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of his poem:
attempt was a much easier one than the for- breathless rapidity, and balancing success almer; it was more consonant to human frailty; ternately from one side to the other, without letand, therefore, it has met with more success. ting it ever incline decisively to either. Tasso The gods and goddesses in the Iliad are men has adopted the same plan in his Jerusalem and women, endowed with human passions, Delivered, and the contests of the Christian affections, and desires, and distinguished only knights and Saracen leaders with the lance from sublunary beings by superior power and and the sword, closely resemble those of the the gift of immortality. We are interested in Grecian and Trojan chiefs on the plain of them as we are in the genii or magicians of Troy. Ariosto has carried it still further. an eastern romance. There is a sort of aërial The exploits of his Paladins-their adventures epic poem going on between earth and heaven. on earth, in air, and water; their-loves, their They take sides in the terrestrial combat, and sufferings, their victories, their dangers-keep engage in the actual strife with the heroes en- the reader in a continual state of suspense. It is gaged in it. Mars and Venus were wounded this sustained and varied interest which makes by Diomede when combatting in the Trojan so many readers prefer the Orlando Furioso to ranks: their blood, or rather the
the Jerusalem Delivered. But Ariosto has pushed "Ichor which blest immortals shed,"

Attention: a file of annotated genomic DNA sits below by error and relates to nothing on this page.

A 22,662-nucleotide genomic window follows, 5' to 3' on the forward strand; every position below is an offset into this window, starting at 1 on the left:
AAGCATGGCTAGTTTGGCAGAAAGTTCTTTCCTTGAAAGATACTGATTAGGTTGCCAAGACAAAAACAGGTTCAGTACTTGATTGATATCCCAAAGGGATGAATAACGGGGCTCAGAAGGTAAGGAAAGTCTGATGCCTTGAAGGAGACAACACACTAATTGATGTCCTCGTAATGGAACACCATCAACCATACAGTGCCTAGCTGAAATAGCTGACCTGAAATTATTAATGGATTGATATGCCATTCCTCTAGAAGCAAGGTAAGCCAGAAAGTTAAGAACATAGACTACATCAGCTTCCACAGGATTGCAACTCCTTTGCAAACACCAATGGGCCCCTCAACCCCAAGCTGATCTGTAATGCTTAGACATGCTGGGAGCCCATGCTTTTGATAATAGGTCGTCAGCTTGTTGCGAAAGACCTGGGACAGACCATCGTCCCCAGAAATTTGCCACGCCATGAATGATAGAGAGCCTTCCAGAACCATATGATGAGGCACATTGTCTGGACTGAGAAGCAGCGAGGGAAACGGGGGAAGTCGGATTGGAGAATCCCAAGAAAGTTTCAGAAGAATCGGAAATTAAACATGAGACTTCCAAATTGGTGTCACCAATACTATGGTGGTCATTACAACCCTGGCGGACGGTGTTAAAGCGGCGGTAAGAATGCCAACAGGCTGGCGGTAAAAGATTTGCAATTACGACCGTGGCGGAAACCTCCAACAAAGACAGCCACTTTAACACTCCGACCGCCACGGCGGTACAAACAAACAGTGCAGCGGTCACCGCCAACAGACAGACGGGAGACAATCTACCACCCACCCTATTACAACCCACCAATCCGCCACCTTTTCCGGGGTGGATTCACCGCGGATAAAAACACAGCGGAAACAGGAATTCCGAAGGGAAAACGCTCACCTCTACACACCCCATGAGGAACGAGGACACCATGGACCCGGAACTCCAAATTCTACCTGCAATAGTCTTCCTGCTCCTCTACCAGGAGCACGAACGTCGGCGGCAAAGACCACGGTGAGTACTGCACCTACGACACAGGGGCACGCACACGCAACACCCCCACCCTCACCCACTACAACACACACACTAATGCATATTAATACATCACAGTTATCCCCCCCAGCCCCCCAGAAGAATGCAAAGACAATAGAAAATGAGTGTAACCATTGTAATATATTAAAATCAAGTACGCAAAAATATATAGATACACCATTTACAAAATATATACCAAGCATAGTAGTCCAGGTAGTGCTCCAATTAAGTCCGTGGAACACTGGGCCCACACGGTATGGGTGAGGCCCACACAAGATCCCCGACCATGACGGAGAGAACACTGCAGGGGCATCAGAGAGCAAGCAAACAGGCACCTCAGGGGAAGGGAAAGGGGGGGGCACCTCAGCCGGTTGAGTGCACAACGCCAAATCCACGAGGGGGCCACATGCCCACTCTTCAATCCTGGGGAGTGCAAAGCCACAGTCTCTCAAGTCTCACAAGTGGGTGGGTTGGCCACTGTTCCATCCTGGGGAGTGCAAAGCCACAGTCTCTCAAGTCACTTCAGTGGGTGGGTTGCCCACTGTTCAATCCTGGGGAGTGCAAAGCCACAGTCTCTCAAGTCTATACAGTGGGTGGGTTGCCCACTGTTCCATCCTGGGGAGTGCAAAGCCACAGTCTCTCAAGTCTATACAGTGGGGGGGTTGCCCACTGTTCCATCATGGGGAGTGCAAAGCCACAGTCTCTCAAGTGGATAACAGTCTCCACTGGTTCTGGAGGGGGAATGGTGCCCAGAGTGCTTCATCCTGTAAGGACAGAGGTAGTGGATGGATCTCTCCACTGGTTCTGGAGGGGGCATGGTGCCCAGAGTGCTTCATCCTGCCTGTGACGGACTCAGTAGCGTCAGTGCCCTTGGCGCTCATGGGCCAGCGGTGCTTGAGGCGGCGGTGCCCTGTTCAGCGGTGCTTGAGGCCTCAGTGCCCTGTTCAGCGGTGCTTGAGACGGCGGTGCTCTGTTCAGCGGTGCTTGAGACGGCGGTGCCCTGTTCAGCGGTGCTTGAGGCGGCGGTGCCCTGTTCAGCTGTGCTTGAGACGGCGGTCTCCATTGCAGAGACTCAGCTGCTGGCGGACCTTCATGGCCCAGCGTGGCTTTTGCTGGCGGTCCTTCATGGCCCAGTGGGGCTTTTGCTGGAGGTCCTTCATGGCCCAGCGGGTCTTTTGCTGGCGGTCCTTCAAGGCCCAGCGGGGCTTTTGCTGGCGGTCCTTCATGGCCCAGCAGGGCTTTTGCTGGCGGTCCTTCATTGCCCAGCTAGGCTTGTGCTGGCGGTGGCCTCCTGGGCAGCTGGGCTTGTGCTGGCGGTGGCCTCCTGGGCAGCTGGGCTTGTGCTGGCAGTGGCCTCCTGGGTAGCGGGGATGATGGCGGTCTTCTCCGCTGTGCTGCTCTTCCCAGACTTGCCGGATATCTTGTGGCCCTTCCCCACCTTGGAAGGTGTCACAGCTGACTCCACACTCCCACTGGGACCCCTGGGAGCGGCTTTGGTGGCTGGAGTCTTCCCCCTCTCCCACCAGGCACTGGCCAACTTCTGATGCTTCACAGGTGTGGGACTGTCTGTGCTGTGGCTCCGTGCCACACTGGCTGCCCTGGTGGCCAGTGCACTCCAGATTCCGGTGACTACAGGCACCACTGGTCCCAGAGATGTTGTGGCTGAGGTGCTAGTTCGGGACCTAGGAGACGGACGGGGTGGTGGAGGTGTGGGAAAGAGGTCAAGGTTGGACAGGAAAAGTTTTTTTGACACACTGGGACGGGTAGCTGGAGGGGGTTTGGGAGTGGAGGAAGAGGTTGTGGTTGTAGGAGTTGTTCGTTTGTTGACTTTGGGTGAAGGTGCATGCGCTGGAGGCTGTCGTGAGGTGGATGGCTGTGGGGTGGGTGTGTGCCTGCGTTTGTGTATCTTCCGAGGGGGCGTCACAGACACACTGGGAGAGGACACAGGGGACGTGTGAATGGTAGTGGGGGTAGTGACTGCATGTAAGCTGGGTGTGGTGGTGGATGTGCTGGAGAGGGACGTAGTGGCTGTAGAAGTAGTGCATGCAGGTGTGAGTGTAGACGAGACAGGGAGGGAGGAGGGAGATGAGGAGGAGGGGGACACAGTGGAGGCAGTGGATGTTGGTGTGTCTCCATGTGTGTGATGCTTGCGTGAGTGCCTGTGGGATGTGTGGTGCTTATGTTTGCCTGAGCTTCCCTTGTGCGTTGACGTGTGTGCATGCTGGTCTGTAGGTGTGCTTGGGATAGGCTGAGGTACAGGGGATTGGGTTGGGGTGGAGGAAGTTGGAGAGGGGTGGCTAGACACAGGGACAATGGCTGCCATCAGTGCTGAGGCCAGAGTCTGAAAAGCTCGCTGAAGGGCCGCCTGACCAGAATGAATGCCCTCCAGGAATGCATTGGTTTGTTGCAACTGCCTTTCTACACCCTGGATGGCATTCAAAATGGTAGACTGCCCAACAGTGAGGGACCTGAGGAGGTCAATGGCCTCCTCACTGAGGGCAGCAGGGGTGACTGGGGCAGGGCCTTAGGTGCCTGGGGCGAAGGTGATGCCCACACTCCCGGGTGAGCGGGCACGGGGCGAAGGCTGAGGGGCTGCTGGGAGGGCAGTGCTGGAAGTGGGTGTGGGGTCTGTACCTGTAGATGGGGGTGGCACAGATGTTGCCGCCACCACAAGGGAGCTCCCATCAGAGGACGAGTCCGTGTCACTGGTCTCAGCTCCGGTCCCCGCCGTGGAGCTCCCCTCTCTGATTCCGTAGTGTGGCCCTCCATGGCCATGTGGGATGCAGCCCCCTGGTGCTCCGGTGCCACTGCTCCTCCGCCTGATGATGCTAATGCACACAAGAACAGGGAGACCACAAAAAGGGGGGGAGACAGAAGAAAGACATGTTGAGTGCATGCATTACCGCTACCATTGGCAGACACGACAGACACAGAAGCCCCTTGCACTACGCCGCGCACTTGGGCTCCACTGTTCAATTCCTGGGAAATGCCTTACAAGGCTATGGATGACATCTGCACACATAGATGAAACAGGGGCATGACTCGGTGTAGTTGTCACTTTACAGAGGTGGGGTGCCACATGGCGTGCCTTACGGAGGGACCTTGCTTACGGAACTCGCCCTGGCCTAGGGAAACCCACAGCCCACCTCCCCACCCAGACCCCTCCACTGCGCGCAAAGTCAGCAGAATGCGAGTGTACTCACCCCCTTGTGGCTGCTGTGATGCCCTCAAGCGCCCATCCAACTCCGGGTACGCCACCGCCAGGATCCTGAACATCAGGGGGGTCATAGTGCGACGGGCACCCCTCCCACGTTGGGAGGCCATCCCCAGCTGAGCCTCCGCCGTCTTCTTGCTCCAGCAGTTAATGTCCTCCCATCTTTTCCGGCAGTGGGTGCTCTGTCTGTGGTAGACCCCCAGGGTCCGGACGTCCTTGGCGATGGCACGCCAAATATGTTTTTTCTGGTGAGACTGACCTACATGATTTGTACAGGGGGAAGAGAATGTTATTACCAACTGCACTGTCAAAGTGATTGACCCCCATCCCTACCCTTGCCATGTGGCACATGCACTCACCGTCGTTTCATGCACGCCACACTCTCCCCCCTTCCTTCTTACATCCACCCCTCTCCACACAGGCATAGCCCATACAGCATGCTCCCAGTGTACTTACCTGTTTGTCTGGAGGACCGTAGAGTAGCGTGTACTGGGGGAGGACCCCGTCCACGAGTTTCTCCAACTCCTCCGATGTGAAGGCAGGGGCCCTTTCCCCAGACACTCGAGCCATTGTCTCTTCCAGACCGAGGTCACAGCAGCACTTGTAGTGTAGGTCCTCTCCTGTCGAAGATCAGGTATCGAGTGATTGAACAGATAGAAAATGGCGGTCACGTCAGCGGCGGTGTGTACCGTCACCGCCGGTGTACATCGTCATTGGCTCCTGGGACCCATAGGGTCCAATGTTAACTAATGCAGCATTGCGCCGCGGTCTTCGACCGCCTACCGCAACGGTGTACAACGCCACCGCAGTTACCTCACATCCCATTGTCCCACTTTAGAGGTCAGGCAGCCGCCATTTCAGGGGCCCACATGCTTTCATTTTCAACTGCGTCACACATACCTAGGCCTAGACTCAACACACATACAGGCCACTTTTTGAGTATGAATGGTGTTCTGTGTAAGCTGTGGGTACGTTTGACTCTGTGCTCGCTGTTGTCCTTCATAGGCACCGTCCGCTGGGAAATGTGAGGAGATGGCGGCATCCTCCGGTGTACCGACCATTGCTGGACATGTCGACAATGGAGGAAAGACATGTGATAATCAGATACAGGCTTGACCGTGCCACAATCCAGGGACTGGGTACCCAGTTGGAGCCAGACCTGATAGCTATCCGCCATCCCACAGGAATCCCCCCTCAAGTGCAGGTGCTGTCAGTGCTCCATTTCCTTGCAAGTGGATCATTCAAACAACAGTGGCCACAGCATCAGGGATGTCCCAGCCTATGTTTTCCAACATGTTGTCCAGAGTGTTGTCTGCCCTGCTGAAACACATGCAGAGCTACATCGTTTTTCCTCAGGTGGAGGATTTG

it too far. In the search of variety, he has flowed profusely; they fled howling to the pa- lost sight of unity. His heroes are not conlaces of heaven. Enlightened by a spiritual gregated round the banners of two rival pofaith, fraught with sublime ideas of the divine tentates: there is no one object or interest in nature and government, Milton was incompa- his poem. No narrow plain, like that watered rably more just in his descriptions of the Su-by the Scamander, is the theatre of their expreme Being, and more elevated in his picture ploits. Jupiter, from the summit of Gargaof the angels and archangels who carried on rus, could not have beheld the contending the strife in heaven; but he frequently falls armies. The most ardent imagination, indeed, into metaphysical abstractions or theological is satiated with his adventures, but the closest controversies, which detract from the interest attention can hardly follow their thread. Story